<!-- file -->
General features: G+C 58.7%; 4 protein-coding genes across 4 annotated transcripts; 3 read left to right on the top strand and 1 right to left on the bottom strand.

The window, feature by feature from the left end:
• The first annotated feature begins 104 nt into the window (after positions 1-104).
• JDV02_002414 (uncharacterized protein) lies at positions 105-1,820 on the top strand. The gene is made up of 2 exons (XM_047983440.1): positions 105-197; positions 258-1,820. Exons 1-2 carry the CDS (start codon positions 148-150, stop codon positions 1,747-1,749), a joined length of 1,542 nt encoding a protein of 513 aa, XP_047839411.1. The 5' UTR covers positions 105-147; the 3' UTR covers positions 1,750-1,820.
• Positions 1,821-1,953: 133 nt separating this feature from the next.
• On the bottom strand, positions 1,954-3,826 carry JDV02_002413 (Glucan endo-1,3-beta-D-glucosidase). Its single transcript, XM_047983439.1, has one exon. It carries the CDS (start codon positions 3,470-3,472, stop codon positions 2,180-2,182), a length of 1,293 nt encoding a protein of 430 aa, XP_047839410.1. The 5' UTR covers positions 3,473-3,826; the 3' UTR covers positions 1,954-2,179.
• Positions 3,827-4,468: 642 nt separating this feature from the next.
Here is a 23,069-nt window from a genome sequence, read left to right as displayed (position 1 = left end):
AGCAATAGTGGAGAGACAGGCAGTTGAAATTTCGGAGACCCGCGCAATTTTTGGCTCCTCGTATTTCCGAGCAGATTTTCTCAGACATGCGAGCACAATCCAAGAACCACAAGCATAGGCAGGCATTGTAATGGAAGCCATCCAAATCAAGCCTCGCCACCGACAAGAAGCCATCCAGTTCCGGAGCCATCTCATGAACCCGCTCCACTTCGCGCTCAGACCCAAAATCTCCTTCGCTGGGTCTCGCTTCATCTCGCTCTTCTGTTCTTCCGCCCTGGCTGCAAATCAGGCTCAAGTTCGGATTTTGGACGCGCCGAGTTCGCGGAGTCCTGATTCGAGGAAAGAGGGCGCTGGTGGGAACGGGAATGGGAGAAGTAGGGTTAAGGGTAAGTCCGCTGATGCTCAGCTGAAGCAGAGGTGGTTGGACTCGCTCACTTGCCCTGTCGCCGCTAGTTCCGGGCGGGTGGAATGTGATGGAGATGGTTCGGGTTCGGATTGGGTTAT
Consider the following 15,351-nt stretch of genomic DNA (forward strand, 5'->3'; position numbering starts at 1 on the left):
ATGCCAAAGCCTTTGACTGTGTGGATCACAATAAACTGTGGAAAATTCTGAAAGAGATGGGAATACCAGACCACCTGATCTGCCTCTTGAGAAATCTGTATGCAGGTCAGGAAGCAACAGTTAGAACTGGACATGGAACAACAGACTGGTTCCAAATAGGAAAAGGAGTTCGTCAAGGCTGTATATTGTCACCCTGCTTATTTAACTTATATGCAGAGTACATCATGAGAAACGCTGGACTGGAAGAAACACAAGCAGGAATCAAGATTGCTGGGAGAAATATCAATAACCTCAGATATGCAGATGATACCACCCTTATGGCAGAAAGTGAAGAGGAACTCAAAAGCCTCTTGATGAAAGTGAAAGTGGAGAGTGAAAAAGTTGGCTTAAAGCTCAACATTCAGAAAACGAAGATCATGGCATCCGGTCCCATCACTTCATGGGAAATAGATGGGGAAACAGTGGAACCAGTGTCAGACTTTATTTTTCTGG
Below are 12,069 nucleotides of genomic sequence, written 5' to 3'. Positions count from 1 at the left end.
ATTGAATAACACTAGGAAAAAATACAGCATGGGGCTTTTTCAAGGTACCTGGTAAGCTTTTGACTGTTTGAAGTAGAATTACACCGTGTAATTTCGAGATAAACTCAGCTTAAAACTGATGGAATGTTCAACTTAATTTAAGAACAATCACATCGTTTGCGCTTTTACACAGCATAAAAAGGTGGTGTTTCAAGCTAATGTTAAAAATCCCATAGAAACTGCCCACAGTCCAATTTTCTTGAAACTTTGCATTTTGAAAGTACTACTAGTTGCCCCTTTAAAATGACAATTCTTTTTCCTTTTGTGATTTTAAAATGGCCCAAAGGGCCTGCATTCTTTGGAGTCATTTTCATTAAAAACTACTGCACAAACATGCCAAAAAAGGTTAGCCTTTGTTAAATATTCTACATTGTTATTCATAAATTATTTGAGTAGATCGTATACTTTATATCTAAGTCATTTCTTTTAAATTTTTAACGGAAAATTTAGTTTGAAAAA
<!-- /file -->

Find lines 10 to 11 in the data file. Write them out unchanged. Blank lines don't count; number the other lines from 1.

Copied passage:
Consider the following 15,351-nt stretch of genomic DNA (forward strand, 5'->3'; position numbering starts at 1 on the left):
ATGCCAAAGCCTTTGACTGTGTGGATCACAATAAACTGTGGAAAATTCTGAAAGAGATGGGAATACCAGACCACCTGATCTGCCTCTTGAGAAATCTGTATGCAGGTCAGGAAGCAACAGTTAGAACTGGACATGGAACAACAGACTGGTTCCAAATAGGAAAAGGAGTTCGTCAAGGCTGTATATTGTCACCCTGCTTATTTAACTTATATGCAGAGTACATCATGAGAAACGCTGGACTGGAAGAAACACAAGCAGGAATCAAGATTGCTGGGAGAAATATCAATAACCTCAGATATGCAGATGATACCACCCTTATGGCAGAAAGTGAAGAGGAACTCAAAAGCCTCTTGATGAAAGTGAAAGTGGAGAGTGAAAAAGTTGGCTTAAAGCTCAACATTCAGAAAACGAAGATCATGGCATCCGGTCCCATCACTTCATGGGAAATAGATGGGGAAACAGTGGAACCAGTGTCAGACTTTATTTTTCTGG